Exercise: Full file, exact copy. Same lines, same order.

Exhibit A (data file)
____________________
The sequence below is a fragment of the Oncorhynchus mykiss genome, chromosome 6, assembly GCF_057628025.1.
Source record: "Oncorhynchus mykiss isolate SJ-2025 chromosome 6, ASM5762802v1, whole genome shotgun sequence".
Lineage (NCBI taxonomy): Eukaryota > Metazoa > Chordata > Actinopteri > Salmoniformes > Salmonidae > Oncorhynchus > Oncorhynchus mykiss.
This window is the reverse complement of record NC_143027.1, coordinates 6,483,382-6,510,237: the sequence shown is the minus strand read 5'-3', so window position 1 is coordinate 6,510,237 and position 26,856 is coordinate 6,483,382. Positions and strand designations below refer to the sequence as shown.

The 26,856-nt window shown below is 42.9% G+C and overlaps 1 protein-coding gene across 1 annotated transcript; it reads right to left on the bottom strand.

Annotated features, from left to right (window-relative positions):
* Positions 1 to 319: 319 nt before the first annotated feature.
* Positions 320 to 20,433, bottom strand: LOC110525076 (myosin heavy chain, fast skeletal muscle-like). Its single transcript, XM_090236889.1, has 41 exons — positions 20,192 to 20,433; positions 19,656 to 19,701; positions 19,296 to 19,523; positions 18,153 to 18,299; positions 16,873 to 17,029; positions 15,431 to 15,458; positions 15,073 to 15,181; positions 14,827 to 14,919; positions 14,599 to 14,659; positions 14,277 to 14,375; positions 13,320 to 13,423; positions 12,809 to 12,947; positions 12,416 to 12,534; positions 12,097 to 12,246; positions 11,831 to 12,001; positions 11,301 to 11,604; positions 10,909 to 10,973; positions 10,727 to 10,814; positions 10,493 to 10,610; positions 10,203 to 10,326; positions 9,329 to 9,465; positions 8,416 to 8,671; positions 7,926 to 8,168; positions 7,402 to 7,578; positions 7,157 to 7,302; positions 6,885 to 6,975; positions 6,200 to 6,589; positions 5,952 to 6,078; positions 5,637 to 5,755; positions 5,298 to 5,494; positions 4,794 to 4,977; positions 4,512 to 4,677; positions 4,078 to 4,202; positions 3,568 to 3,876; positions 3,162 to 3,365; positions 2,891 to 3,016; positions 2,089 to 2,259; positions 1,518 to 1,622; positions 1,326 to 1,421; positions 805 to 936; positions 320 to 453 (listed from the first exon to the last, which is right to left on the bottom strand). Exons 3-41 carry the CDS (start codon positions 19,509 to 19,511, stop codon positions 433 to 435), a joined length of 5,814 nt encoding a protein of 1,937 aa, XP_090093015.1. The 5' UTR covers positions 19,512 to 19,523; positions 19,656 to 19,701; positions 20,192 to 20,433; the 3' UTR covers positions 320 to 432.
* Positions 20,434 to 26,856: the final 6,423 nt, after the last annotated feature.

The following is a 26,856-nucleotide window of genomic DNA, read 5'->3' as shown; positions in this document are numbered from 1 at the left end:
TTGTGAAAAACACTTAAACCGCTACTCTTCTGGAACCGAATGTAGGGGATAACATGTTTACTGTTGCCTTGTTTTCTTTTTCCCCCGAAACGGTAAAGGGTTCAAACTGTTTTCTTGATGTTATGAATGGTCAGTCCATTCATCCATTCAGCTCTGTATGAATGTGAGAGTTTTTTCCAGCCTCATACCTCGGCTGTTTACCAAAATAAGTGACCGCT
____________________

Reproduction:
The sequence below is a fragment of the Oncorhynchus mykiss genome, chromosome 6, assembly GCF_057628025.1.
Source record: "Oncorhynchus mykiss isolate SJ-2025 chromosome 6, ASM5762802v1, whole genome shotgun sequence".
Lineage (NCBI taxonomy): Eukaryota > Metazoa > Chordata > Actinopteri > Salmoniformes > Salmonidae > Oncorhynchus > Oncorhynchus mykiss.
This window is the reverse complement of record NC_143027.1, coordinates 6,483,382-6,510,237: the sequence shown is the minus strand read 5'-3', so window position 1 is coordinate 6,510,237 and position 26,856 is coordinate 6,483,382. Positions and strand designations below refer to the sequence as shown.

The 26,856-nt window shown below is 42.9% G+C and overlaps 1 protein-coding gene across 1 annotated transcript; it reads right to left on the bottom strand.

Annotated features, from left to right (window-relative positions):
* Positions 1 to 319: 319 nt before the first annotated feature.
* Positions 320 to 20,433, bottom strand: LOC110525076 (myosin heavy chain, fast skeletal muscle-like). Its single transcript, XM_090236889.1, has 41 exons — positions 20,192 to 20,433; positions 19,656 to 19,701; positions 19,296 to 19,523; positions 18,153 to 18,299; positions 16,873 to 17,029; positions 15,431 to 15,458; positions 15,073 to 15,181; positions 14,827 to 14,919; positions 14,599 to 14,659; positions 14,277 to 14,375; positions 13,320 to 13,423; positions 12,809 to 12,947; positions 12,416 to 12,534; positions 12,097 to 12,246; positions 11,831 to 12,001; positions 11,301 to 11,604; positions 10,909 to 10,973; positions 10,727 to 10,814; positions 10,493 to 10,610; positions 10,203 to 10,326; positions 9,329 to 9,465; positions 8,416 to 8,671; positions 7,926 to 8,168; positions 7,402 to 7,578; positions 7,157 to 7,302; positions 6,885 to 6,975; positions 6,200 to 6,589; positions 5,952 to 6,078; positions 5,637 to 5,755; positions 5,298 to 5,494; positions 4,794 to 4,977; positions 4,512 to 4,677; positions 4,078 to 4,202; positions 3,568 to 3,876; positions 3,162 to 3,365; positions 2,891 to 3,016; positions 2,089 to 2,259; positions 1,518 to 1,622; positions 1,326 to 1,421; positions 805 to 936; positions 320 to 453 (listed from the first exon to the last, which is right to left on the bottom strand). Exons 3-41 carry the CDS (start codon positions 19,509 to 19,511, stop codon positions 433 to 435), a joined length of 5,814 nt encoding a protein of 1,937 aa, XP_090093015.1. The 5' UTR covers positions 19,512 to 19,523; positions 19,656 to 19,701; positions 20,192 to 20,433; the 3' UTR covers positions 320 to 432.
* Positions 20,434 to 26,856: the final 6,423 nt, after the last annotated feature.

The following is a 26,856-nucleotide window of genomic DNA, read 5'->3' as shown; positions in this document are numbered from 1 at the left end:
TTGTGAAAAACACTTAAACCGCTACTCTTCTGGAACCGAATGTAGGGGATAACATGTTTACTGTTGCCTTGTTTTCTTTTTCCCCCGAAACGGTAAAGGGTTCAAACTGTTTTCTTGATGTTATGAATGGTCAGTCCATTCATCCATTCAGCTCTGTATGAATGTGAGAGTTTTTTCCAGCCTCATACCTCGGCTGTTTACCAAAATAAGTGACCGCT